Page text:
1. pull all modules out of the bin
2. replace the fuse
3. plug the bin in and turn it on. all power voltages 12 and 24 should there. If you have a pilot light it should glow..

Bin is in good working order

4. unplug the bin from the wall power outlet. Leave it unplugged for the rest of the tests.
5. put an ohm meter on the ohms range (low 1 ohm range.)
6. firmly connect one lead of the ohmmeter to the case of the power supply or somewhere on the unpainted area of the cage. leave this lead connected for all the rest of the tests.
7. connect the other lead to the AC plug ground lug.
8. this should read near a dead short ground via buss to case and AC plug
9. connecting the free lead of the ohmmeter to either AC plug neutral and hot blades should read open infinite ohms
10. now turn on the power switch
11. both blades should still read open.
12. leave power switch on.
13. put in the TC246 module only!
14. Now read the two blades if any one of them reads zero ohms.......You do indeed have a short within the module to ground.
15. If you read 10 ohms or 20 ohms, you have a bad capacitor or shorted component to ground in the electronics of the module.

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Progress may have been a good thing once, but it just went on too long. - Yogi Berra
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Re: Question on which NIM amp for a 3He detector?

Post by Dennis P Brown »

Thanks Richard; I will check this out before I get the next amp unit! Then do as you suggest with the amp unit. Still, I'll need to pick up the required fuse - don't have any with the 3 amp value (only higher or much lower values)

A somewhat less expensive Tennelec 246 (that has just 5 pins and no pin at the post #33!) was available so I ordered it. There are some features on the unit that I simply don't follow but thanks for that excellent post on the unit! I now have a somewhat better understanding on some aspects of the unit; however, a lot is still Greek to me but I'm sure that once I start using the unit (if it works!) I will figure it out (I hope ;) ; I did order a service/user manual and hopefully, that clears up any remaining issues (and I don't end up needing the 'service' aspect of the manual!))

So, guess having a pulse generator along with an oscilloscope is essential in order to enable one to test the unit. That will be my next 'learning' experience.
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Re: Question on which NIM amp for a 3He detector?

Post by Rex Allers »

Dennis,

For a better perspective toward us following in the peanut gallery, could you take a picture of the NIM connector on your TC 246 module and post it here.

My curiosity would like to see what pin positions are populated.

As to your fuse, for Richard's measurement suggestions, the unit will be unplugged drawing no current, so any fuse current rating should be fine for this test.

Also, if you remove all the modules, a fuse rated lower than 3 Amp (maybe 1, 1 1/2, 2 would be good) should allow powering up the Bin to measure voltages.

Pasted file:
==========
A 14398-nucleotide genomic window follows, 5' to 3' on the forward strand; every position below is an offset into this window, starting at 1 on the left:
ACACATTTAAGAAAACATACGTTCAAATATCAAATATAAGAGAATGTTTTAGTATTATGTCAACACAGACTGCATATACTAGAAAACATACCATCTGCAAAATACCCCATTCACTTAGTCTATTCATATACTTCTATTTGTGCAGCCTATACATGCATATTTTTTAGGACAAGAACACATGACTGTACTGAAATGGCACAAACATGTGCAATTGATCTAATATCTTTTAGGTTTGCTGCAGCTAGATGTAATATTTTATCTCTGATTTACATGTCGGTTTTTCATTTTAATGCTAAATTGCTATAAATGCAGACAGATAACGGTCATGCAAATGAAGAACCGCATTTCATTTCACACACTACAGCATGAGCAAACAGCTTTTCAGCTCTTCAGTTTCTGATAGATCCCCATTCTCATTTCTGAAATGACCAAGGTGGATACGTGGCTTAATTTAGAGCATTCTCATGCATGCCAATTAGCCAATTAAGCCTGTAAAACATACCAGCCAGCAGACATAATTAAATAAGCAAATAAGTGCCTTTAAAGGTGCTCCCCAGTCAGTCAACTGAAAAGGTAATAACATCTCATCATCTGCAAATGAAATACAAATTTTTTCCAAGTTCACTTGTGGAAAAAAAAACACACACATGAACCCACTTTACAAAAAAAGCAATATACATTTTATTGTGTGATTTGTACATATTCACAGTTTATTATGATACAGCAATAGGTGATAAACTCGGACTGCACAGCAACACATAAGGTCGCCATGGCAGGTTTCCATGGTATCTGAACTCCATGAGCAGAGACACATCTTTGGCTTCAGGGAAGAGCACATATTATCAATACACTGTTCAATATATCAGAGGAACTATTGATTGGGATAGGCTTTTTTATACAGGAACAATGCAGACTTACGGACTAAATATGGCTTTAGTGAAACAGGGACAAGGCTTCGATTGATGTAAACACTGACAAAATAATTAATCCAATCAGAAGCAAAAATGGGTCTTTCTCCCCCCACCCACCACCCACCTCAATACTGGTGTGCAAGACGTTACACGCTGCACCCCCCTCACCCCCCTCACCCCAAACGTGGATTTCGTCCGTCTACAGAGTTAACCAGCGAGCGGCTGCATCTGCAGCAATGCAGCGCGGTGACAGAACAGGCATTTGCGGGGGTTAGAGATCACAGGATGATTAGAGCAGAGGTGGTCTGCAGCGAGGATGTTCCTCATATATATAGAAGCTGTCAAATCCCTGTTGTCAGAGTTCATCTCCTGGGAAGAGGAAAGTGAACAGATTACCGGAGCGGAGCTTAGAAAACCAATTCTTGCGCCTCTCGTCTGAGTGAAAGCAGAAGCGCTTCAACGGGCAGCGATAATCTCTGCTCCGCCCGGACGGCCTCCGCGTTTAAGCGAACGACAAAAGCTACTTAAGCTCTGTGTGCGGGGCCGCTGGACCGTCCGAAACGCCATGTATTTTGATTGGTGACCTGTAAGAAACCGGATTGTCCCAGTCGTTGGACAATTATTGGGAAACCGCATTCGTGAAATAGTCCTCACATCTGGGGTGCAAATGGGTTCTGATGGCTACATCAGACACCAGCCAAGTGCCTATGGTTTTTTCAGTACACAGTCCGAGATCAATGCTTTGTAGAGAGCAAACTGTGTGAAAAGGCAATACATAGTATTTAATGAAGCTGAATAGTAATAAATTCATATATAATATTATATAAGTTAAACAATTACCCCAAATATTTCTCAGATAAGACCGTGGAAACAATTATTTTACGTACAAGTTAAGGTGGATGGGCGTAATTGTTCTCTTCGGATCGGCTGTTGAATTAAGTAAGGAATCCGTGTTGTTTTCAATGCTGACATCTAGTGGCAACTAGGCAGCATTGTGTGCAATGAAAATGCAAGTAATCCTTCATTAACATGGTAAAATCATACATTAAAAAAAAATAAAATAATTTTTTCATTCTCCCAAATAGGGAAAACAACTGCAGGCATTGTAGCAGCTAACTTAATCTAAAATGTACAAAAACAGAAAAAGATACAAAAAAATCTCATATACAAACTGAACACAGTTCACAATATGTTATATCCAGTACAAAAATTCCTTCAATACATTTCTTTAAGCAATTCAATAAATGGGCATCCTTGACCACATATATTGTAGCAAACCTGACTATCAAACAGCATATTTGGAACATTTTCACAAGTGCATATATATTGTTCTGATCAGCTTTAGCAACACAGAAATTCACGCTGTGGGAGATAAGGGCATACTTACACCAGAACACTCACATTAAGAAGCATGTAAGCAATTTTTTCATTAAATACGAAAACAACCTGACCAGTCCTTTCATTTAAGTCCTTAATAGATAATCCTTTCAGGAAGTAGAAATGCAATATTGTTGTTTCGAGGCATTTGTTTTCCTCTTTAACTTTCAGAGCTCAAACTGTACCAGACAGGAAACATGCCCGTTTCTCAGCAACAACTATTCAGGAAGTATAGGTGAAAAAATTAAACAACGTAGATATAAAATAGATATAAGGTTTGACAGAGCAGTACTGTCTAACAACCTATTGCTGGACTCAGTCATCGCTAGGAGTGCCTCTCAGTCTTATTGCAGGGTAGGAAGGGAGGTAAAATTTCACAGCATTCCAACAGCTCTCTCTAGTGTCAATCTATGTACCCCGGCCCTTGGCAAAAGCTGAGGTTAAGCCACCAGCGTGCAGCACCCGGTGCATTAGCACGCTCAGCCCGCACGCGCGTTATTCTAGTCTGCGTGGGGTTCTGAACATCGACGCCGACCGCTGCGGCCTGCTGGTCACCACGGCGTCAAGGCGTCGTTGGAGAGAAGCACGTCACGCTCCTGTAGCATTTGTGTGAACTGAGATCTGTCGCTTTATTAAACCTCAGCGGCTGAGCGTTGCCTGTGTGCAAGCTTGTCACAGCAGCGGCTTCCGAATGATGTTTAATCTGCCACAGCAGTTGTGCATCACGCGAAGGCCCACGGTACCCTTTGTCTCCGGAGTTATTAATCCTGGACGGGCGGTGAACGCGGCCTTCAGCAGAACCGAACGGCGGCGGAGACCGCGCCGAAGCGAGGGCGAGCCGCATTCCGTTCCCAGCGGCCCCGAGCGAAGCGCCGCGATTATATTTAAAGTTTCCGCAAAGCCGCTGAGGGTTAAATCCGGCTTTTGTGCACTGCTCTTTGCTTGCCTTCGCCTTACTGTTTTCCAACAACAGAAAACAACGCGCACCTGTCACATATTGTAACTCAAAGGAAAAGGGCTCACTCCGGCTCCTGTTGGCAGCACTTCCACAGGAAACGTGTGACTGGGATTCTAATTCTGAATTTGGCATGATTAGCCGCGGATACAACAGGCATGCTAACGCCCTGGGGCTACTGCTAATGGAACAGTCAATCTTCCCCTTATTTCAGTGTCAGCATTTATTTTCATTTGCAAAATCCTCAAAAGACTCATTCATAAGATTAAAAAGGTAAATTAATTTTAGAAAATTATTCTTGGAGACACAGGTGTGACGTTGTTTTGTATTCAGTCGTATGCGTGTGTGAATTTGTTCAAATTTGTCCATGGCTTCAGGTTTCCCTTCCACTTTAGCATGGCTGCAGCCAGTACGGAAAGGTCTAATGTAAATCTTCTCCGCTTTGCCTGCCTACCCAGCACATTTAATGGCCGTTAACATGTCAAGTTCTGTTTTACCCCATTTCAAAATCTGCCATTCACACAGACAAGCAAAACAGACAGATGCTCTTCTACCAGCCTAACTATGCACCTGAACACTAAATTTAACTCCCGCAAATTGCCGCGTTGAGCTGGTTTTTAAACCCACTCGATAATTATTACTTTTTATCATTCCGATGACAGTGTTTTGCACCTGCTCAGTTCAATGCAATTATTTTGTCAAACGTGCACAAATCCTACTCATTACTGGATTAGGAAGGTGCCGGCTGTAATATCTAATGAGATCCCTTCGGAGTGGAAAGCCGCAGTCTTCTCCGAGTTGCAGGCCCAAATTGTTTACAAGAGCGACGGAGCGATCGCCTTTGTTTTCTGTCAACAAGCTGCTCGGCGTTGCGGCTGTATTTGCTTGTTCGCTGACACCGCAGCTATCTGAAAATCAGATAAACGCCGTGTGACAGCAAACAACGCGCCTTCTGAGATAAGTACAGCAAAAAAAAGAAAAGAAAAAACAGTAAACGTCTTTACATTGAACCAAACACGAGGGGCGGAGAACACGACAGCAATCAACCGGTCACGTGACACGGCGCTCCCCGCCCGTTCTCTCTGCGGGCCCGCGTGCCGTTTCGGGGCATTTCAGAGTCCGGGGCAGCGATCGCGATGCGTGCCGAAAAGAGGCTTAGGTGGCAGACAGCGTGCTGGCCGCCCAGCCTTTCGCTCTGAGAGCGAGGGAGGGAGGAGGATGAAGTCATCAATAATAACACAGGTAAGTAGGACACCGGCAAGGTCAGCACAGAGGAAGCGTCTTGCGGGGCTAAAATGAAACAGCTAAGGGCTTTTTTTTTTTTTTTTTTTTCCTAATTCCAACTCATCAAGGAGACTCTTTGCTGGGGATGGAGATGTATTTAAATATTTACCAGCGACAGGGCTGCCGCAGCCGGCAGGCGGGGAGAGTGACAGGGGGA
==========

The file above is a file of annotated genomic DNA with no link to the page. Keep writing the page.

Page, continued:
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Re: Question on which NIM amp for a 3He detector?

Post by Dennis P Brown »

Good points. I do not have the 246 module any more - I sent it back. I did open the unit and a green wire was connected to pin #33 as I posted.

For FYI here is the photo of my NIM box connectors for modules. In the lower, right hand side of the NIM connector are three connectors for module pins: two are for power AC pins - neutral (#41) and Hot (#33). #42 is a ground; possibly the return ground direct to the power cord. The number values printed on the connector are easy to read if you magnify the image.

The upper connectors are the various +/- DC voltage supply connectors and a ground.

The rather large lower pins/connectors are grounding points. I assume the upper two are as well.

I did measure all voltages from the connectors and confirmed that connector #33 is 120 AC; the +/- 6 volt connectors are null, and the +/- 12 & 24 volt DC are all hot and correct. I'll connect the plug and fuse and check the ohm readings on the grounds.
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Re: Question on which NIM amp for a 3He detector?

Post by Rex Allers »

Thanks for the pic. These connectors in the bin have all the asterisked pins in the connector listings and no more. (As one might expect.)

I actually wanted to see a pic of the connector on the back end of the TC 246, though. Assuming you still have it.
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Re: Question on which NIM amp for a 3He detector?

Post by Dennis P Brown »

In the previous photo there is a Tennelec 246 but this unit has the normal pin configuration; nothing like the unit I was supplied (still a 246) but that had a ground pin for #33. It had 25 pins on its back and all were wired to the internal circuit board!
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Re: Question on which NIM amp for a 3He detector?

Post by Rex Allers »